Our president just asked us to be fair to white supremacists

President Donald Trump speaking to the media at Trump Tower in New York City, Aug. 15, 2017. Looking on, from left, are Gary Cohn, director of the National Economic Council; Treasury Secretary Steve Mnuchin; Transportation Secretary Elaine Chao; and Mick Mulvaney, director of the Office of Management and Budget.
NEW YORK, NY – AUGUST 15: US President Donald Trump delivers remarks following a meeting on infrastructure at Trump Tower, August 15, 2017 in New York City. Standing alongside him from L to R, Director of the National Economic Council Gary Cohn, Treasury Secretary Steve Mnuchin, Transportation Secretary Elaine Chao and Director of the Office of Management and Budget Mick Mulvaney. He fielded questions from reporters about his comments on the events in Charlottesville, Virginia and white supremacists.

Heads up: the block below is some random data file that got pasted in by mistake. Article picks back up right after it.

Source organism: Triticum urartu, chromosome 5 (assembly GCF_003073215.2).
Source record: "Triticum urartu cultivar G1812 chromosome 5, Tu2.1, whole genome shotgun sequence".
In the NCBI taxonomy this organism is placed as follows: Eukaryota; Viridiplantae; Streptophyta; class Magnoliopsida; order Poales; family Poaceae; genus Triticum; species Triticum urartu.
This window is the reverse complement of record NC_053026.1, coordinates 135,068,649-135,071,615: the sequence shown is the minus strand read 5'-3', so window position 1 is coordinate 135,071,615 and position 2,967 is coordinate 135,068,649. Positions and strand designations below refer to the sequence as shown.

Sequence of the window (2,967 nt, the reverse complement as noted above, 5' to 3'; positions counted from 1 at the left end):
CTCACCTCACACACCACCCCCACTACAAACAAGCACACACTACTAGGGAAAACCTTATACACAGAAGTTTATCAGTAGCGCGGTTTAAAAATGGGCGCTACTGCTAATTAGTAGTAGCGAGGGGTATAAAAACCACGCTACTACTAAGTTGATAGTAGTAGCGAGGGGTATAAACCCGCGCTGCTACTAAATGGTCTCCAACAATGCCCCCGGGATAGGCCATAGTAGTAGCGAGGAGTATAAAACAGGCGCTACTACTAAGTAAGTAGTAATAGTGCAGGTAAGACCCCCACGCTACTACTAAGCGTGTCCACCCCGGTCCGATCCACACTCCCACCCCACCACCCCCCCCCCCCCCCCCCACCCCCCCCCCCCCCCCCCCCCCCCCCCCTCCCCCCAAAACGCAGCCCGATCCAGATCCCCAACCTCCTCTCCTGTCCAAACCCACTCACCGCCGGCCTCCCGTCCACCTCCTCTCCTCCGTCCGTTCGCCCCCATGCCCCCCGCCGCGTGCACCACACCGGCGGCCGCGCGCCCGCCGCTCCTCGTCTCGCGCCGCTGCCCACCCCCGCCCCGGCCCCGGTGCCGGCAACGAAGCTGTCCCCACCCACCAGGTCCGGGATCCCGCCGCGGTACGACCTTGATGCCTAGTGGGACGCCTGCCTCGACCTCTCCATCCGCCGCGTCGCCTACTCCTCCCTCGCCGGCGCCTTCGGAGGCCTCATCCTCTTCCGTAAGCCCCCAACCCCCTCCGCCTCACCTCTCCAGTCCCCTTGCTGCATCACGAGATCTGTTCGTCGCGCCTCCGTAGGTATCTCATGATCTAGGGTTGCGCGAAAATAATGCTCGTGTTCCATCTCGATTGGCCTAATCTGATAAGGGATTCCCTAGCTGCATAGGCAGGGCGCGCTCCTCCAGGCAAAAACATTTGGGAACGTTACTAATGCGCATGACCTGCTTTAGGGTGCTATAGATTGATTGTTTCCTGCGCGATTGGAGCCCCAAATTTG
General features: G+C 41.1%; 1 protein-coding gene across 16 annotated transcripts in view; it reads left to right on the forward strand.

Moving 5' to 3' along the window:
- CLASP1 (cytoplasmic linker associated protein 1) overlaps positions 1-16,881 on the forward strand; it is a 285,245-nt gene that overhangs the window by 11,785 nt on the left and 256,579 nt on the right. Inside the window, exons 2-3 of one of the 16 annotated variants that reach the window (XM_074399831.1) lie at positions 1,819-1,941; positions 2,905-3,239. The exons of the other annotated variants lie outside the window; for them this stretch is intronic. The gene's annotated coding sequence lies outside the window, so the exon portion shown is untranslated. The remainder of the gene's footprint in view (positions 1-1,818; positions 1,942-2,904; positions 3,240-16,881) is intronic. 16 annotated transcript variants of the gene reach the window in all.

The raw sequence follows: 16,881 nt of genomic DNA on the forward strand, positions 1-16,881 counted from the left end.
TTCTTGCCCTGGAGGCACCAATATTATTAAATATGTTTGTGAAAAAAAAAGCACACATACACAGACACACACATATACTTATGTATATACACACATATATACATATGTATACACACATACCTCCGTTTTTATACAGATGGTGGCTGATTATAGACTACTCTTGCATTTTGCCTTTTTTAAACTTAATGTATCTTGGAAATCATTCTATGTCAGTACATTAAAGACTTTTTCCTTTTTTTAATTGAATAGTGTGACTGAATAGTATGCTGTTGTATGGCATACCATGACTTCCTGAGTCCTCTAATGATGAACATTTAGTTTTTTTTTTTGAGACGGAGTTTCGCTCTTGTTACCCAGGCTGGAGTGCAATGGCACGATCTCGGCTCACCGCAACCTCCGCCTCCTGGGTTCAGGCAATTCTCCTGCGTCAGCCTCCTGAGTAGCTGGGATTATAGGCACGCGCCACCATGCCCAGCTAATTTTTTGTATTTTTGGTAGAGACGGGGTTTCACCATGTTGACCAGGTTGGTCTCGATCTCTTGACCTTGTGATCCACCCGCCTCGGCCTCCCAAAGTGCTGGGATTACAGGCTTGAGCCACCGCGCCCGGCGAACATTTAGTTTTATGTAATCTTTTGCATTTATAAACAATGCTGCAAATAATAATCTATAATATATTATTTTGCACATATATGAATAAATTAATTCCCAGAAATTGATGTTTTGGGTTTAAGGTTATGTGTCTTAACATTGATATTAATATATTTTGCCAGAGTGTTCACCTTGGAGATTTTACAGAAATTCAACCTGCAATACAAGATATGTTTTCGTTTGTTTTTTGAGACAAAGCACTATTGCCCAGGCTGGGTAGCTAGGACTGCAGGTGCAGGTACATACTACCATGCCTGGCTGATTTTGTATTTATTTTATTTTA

Our president just asked us to be fair to white supremacists

There was a moment in his “neo-Nazi, neo-Shmazi” news conference where you might have found yourself thinking, maybe President Trump is right.

On the narrow question of who was responsible for the violence in Charlottesville, a prosecutor might note that punches were thrown by white supremacists and left-wing activists, neo-Nazis and members of the Antifa resistance.

“I think there’s blame on both sides,” is how Trump put it in his news conference Tuesday in New York.